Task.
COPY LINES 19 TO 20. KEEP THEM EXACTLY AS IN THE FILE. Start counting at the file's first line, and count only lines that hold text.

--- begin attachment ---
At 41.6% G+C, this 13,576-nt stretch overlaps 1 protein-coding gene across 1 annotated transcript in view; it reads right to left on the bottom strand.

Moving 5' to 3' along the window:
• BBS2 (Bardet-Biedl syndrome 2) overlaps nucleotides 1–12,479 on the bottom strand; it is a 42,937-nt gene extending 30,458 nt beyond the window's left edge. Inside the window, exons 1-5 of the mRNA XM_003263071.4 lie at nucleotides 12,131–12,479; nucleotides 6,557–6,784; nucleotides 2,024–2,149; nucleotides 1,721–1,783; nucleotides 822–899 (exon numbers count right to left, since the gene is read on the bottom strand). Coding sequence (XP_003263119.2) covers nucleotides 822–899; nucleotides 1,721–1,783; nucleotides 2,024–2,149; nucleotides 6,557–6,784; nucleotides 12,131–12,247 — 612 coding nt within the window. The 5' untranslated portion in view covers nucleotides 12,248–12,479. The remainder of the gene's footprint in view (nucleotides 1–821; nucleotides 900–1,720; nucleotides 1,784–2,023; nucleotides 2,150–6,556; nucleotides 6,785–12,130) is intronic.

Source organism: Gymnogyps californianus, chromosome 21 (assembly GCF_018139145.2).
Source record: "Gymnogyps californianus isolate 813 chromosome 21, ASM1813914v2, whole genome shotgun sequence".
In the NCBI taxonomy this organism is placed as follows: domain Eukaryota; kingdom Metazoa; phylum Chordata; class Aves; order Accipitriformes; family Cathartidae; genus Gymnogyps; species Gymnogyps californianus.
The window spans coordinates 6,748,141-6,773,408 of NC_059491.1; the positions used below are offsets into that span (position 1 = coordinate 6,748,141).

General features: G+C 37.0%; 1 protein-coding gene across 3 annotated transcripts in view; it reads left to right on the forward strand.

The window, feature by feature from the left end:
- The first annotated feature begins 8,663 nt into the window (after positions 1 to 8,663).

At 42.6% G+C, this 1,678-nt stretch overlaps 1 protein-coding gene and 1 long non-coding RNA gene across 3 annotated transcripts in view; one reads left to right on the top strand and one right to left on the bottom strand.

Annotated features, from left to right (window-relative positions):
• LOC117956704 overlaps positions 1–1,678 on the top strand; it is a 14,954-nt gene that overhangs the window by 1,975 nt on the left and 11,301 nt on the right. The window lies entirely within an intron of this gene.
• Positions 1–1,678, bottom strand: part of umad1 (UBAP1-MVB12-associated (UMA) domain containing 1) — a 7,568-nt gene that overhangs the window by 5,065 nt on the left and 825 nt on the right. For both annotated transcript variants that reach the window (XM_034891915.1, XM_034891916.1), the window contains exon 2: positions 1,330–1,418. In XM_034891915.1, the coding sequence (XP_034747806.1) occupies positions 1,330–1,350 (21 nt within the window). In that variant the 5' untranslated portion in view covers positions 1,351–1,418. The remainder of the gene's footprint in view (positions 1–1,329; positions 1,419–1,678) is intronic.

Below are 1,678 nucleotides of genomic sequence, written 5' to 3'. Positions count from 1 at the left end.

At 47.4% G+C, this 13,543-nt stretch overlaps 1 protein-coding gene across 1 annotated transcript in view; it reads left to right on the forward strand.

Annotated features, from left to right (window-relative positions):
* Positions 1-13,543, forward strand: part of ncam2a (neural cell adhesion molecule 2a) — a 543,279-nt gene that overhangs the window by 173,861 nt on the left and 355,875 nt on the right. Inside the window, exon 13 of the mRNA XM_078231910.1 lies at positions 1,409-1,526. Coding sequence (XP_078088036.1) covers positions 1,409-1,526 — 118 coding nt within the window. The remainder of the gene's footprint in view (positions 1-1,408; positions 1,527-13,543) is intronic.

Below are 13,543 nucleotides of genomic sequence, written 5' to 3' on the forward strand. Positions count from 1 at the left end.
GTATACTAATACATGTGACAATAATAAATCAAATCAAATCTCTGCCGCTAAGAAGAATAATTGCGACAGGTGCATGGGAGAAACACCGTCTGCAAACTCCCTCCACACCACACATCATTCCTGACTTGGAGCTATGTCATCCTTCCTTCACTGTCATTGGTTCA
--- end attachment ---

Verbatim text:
Below are 13,543 nucleotides of genomic sequence, written 5' to 3' on the forward strand. Positions count from 1 at the left end.
GTATACTAATACATGTGACAATAATAAATCAAATCAAATCTCTGCCGCTAAGAAGAATAATTGCGACAGGTGCATGGGAGAAACACCGTCTGCAAACTCCCTCCACACCACACATCATTCCTGACTTGGAGCTATGTCATCCTTCCTTCACTGTCATTGGTTCA